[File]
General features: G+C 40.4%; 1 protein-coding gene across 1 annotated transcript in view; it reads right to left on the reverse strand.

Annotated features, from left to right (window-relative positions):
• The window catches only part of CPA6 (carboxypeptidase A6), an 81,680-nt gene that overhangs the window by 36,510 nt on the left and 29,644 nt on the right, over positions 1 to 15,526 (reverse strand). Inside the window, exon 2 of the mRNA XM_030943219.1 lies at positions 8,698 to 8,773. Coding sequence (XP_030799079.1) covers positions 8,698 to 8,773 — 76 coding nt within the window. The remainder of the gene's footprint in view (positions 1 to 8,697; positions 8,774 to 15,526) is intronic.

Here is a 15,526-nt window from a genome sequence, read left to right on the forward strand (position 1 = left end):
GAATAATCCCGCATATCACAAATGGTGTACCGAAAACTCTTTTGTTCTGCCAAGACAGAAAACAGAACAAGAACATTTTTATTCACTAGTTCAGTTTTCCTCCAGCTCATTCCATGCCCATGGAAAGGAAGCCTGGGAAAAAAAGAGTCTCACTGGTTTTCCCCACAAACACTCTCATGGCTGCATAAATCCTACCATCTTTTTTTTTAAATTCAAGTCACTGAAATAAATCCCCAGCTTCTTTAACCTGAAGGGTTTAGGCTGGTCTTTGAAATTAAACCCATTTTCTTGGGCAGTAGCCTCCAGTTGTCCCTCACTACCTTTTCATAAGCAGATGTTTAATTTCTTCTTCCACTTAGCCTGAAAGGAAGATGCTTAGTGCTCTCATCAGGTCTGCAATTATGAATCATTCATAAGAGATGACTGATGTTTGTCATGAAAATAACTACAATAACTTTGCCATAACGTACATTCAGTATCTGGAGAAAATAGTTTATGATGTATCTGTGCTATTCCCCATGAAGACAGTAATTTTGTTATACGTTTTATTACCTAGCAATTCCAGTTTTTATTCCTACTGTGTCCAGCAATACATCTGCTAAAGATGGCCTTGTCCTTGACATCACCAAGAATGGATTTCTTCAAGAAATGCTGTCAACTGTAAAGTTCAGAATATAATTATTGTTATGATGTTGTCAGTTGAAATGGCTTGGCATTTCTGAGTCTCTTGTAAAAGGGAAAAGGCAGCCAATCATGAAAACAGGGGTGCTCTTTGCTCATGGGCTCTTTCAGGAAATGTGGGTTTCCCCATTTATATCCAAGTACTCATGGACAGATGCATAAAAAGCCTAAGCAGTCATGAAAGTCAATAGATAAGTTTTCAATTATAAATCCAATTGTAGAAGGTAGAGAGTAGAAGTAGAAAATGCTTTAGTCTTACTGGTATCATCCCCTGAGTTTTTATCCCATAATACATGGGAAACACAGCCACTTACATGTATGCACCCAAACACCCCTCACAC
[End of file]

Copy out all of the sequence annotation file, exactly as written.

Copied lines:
General features: G+C 40.4%; 1 protein-coding gene across 1 annotated transcript in view; it reads right to left on the reverse strand.

Annotated features, from left to right (window-relative positions):
• The window catches only part of CPA6 (carboxypeptidase A6), an 81,680-nt gene that overhangs the window by 36,510 nt on the left and 29,644 nt on the right, over positions 1 to 15,526 (reverse strand). Inside the window, exon 2 of the mRNA XM_030943219.1 lies at positions 8,698 to 8,773. Coding sequence (XP_030799079.1) covers positions 8,698 to 8,773 — 76 coding nt within the window. The remainder of the gene's footprint in view (positions 1 to 8,697; positions 8,774 to 15,526) is intronic.

Here is a 15,526-nt window from a genome sequence, read left to right on the forward strand (position 1 = left end):
GAATAATCCCGCATATCACAAATGGTGTACCGAAAACTCTTTTGTTCTGCCAAGACAGAAAACAGAACAAGAACATTTTTATTCACTAGTTCAGTTTTCCTCCAGCTCATTCCATGCCCATGGAAAGGAAGCCTGGGAAAAAAAGAGTCTCACTGGTTTTCCCCACAAACACTCTCATGGCTGCATAAATCCTACCATCTTTTTTTTTAAATTCAAGTCACTGAAATAAATCCCCAGCTTCTTTAACCTGAAGGGTTTAGGCTGGTCTTTGAAATTAAACCCATTTTCTTGGGCAGTAGCCTCCAGTTGTCCCTCACTACCTTTTCATAAGCAGATGTTTAATTTCTTCTTCCACTTAGCCTGAAAGGAAGATGCTTAGTGCTCTCATCAGGTCTGCAATTATGAATCATTCATAAGAGATGACTGATGTTTGTCATGAAAATAACTACAATAACTTTGCCATAACGTACATTCAGTATCTGGAGAAAATAGTTTATGATGTATCTGTGCTATTCCCCATGAAGACAGTAATTTTGTTATACGTTTTATTACCTAGCAATTCCAGTTTTTATTCCTACTGTGTCCAGCAATACATCTGCTAAAGATGGCCTTGTCCTTGACATCACCAAGAATGGATTTCTTCAAGAAATGCTGTCAACTGTAAAGTTCAGAATATAATTATTGTTATGATGTTGTCAGTTGAAATGGCTTGGCATTTCTGAGTCTCTTGTAAAAGGGAAAAGGCAGCCAATCATGAAAACAGGGGTGCTCTTTGCTCATGGGCTCTTTCAGGAAATGTGGGTTTCCCCATTTATATCCAAGTACTCATGGACAGATGCATAAAAAGCCTAAGCAGTCATGAAAGTCAATAGATAAGTTTTCAATTATAAATCCAATTGTAGAAGGTAGAGAGTAGAAGTAGAAAATGCTTTAGTCTTACTGGTATCATCCCCTGAGTTTTTATCCCATAATACATGGGAAACACAGCCACTTACATGTATGCACCCAAACACCCCTCACAC